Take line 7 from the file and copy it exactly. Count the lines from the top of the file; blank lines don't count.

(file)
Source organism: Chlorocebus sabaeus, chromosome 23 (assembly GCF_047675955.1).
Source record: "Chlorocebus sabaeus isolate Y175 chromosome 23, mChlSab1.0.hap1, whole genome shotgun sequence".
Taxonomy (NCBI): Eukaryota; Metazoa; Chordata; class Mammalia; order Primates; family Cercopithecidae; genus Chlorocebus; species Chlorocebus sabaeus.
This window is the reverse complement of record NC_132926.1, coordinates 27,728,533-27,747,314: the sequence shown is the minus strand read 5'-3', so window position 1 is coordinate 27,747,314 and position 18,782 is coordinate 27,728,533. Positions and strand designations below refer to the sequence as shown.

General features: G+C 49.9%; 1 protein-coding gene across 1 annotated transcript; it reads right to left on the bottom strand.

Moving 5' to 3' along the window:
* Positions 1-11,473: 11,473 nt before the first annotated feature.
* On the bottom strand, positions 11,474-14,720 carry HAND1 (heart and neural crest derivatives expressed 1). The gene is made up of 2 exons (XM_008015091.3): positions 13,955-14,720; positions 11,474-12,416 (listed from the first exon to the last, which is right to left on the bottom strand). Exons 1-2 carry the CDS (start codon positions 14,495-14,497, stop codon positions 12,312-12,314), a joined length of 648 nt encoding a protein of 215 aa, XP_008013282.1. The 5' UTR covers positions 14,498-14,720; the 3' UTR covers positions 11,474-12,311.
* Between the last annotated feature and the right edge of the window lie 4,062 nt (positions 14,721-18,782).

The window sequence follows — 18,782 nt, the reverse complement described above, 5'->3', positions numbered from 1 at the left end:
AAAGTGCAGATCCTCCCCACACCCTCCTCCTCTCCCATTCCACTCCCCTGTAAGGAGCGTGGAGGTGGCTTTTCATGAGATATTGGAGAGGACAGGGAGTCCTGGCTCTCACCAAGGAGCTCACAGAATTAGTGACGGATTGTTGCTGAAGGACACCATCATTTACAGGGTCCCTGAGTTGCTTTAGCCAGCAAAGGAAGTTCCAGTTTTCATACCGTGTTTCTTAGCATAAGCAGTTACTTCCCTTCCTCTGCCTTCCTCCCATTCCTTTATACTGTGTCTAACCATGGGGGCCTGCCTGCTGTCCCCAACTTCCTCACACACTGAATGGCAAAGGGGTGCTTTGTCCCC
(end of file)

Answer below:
* Positions 1-11,473: 11,473 nt before the first annotated feature.